The Ford 351 Cleveland Engine

Ford offered two versions of the 351 engine, a Windsor 351 and a Cleveland 351. The Windsor motor is considered a small block. The Cleveland 351 is between a small block and a big block. Even though the Cleveland 351 came from the small block family, few parts will interchange.

First offered in 1970, the 351 Cleveland motor came as a 2V and a 4V engine. The heads and carbs were the difference. The 4 barrel 351 Cleveland had:

4 Barrel 351 Cleveland

2 Barrel 351 Cleveland
  • Bigger valves
  • Larger intake and exhaust valves
  • Smaller quench combustion chambers
  • Large, round "open" chambers
  • Cast iron dual plane intake
  • Hotter hydraulic cam
  • Autolite carb
  • Autolite carb

  • 10.7:1 compression
  • 9.0:1 Compression
  • Rated at 285 horses
  • Rated at 240 horses

The heads on the 351 4 barrel engine were very similar to the Boss 302 heads.

In 1971, Ford offered only a two barrel version of the 302 motor. The Boss motor option was called the Boss 351. The 1971 Boss 351 could be called Ford's greatest performance small block motor. The Boss 351 was a very unique motor. It had all of the best Ford could offer:

  • Heads just like the Boss 302 with canted-valves
  • Canted-valves (2.19" intake and 1.71" exhaust)
  • Compression chamber of 66-67 cc (compared to the Boss 302's of 57-60 cc)
  • Four bolt mains - specially hardened
  • Cast Crank shaft with 90% nodularity
  • Forged steel rods - shot-peened & magnafluxed with heavy duty 3/8" bolts and nuts
  • Forged aluminum pistons with pop-ups
  • 11.1:1 compression
  • Mechanical camshaft of 290 degrees of duration & 0.477" of life
  • Hardened and ground pushrods and guide plates
  • Aluminum dual plane intake manifold
  • Autolite 4300-D carb

Mid May of 1971 Ford introduced a new version of the 351 Cleveland motor. It was during these years that the performance engines were under a lot of pressure. Insurance rates were going up on cars with these motors. High octane gasoline was getting harder to find. New air quality standards put better smog controls on the motors, affecting the performance. The mid '71 Boss 351 (Cobra Jet) engine wasn't much of step up from the stock 4 barrel motor. It featured:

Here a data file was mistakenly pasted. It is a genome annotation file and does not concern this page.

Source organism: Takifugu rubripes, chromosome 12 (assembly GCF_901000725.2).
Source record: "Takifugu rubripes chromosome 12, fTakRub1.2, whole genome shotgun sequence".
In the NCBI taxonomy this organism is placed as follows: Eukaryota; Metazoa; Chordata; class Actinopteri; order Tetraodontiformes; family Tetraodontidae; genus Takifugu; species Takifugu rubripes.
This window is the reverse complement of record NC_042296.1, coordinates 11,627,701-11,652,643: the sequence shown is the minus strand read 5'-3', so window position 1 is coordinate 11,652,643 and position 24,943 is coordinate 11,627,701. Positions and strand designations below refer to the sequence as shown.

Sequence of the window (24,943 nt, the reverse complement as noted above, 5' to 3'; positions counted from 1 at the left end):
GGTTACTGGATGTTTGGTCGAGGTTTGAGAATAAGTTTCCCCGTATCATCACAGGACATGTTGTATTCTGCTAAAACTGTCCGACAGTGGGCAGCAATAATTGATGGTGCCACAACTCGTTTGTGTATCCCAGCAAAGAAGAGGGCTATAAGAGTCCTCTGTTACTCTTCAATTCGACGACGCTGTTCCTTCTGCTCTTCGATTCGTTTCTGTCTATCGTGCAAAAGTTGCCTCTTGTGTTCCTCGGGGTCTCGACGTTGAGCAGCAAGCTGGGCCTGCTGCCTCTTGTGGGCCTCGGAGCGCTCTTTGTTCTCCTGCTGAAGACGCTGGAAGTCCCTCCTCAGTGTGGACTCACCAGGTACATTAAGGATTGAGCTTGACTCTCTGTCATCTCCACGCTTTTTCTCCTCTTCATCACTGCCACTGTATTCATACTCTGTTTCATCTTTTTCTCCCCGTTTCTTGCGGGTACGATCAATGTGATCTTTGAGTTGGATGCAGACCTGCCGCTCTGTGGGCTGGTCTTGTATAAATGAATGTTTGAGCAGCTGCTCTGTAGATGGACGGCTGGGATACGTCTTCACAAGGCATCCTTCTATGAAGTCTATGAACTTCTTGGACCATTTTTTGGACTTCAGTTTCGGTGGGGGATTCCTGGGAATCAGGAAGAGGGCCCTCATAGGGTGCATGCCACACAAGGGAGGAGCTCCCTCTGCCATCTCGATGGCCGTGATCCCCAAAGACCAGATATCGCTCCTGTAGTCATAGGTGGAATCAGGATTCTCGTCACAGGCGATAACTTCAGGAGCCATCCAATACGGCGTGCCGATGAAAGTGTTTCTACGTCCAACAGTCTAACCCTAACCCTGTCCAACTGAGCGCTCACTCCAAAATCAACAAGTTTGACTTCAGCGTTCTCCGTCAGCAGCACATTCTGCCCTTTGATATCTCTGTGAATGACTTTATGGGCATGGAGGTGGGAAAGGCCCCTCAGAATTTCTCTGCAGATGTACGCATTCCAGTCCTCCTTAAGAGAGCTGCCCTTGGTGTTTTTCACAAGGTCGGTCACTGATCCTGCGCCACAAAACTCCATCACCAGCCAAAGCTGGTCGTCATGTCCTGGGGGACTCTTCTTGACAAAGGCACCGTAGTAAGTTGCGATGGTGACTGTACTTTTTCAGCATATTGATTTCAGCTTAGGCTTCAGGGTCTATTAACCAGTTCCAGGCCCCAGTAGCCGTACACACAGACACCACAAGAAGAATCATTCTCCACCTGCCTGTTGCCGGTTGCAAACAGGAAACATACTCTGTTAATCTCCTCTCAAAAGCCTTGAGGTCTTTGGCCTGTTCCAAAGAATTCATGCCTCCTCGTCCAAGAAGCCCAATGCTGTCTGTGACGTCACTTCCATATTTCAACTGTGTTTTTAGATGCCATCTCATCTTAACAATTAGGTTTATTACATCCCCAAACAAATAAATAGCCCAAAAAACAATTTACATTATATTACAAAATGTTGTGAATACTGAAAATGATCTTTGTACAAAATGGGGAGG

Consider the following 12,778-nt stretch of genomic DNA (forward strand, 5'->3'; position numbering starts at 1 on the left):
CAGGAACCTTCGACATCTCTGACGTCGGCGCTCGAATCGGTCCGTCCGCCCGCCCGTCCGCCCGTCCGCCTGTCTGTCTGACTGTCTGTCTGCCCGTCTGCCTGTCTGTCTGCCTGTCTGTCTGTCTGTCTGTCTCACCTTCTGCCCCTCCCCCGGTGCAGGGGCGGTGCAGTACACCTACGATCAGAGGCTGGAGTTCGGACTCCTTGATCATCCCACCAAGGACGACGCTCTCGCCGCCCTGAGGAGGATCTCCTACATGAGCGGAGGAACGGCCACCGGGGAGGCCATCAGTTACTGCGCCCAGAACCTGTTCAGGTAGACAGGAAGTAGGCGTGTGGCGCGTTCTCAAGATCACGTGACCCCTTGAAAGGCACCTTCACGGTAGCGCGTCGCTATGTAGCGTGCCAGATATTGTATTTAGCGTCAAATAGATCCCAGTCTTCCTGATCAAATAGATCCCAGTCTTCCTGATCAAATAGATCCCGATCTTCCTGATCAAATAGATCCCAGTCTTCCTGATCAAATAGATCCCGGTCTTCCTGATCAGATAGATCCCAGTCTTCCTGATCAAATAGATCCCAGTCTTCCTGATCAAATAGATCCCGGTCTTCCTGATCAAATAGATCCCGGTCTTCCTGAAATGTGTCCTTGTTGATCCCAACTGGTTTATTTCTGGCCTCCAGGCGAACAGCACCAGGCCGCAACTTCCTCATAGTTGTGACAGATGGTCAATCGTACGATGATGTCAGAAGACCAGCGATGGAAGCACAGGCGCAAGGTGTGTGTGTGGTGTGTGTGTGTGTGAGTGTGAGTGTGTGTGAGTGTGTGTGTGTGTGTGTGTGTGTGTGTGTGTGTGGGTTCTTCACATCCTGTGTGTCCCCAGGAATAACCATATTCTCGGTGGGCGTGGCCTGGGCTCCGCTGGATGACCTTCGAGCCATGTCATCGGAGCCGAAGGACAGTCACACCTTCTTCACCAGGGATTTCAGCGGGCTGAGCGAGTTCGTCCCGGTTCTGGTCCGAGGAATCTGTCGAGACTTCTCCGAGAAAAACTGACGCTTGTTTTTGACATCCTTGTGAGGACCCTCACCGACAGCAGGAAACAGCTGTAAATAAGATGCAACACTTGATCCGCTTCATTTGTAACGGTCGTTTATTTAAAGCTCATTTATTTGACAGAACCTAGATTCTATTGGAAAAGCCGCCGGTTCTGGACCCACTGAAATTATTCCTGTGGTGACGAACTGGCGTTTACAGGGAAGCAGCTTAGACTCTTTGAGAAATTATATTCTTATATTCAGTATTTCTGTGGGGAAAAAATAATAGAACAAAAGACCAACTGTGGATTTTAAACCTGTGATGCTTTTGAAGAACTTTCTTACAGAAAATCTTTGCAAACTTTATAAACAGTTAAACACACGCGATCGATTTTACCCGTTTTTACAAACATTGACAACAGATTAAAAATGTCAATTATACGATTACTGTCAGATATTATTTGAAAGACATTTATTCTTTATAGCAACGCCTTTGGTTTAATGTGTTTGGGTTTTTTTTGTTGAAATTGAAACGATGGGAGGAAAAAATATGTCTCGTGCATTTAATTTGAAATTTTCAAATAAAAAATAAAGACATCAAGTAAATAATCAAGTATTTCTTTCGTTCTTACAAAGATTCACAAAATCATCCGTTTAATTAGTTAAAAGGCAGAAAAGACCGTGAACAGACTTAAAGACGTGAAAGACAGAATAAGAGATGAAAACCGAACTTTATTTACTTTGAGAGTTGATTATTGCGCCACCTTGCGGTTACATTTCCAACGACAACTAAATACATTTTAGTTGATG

• Four bolt mains
  • Hydraulic cam slightly hotter than the stock 4 barrel motor with a little longer duration
  • Different heads - large ports & valves of the 4 barrel with the open design of the 2 barrel version
  • Cast aluminum flat top pistons
  • 9.0:1 compression (Compared to the 10.7:1 in the 4 barrel motor)
  • Spread bore Autolite carb with smaller primaries and larger secondaries
  • Same Cast iron intake as the 4 barrel Cleveland

By 1972 the Boss motors were gone. The Boss 351 of '72 was in name only. The motor was the same as the stock 4 barrel 351 Cleveland. The compression was 9.0:1 in both motors. The cam timing was retarded 4 degrees. In 1972 the Cobra Jet motor was renamed HO for high output. All the heavy duty parts were kept but the compression went to 9.2:1. The heads were open chamber instead of the semi-hemispherical. The pistons were flat top and forged. The solid lifter cam had a little less duration (275 degrees) and more lift (0.491"). the following year, 1973, was the 4 barrel Cleveland 351's last year. The two barrel version was rated at 160 horsepower. The pistons were dish topped. The four barrel was rated at 266 horsepower. Compression dropped to 8.0:1.

Gone was a great motor. Even today the 351 is an engine of choice. It will bolt in place of a 289 or 302. For practically any application, the Ford 351 Cleveland is the performance choice with plenty of horse power and torque.

Correction/addition to this article from Dan:
In 1972 the 351CJ was retained. VIN engine code "Q". Same basic engine as the 1971 "Q" code. Lower compression heads and hydraulic cam. The H.0. engine was a seperate engine with VIN engine code "R". This engine is almost identical to a 71 R code Boss 351, and was even refered to as the Boss 351 in Ford literature. but the lawyers made them change the name. It actually had a larger lift cam the 71 version, although the duration was less. It had solid lifters, and most of the other associated parts. Compression was around 9.2 with open chamber heads and a Forged flat top piston with a single valve relief. For more info go to....

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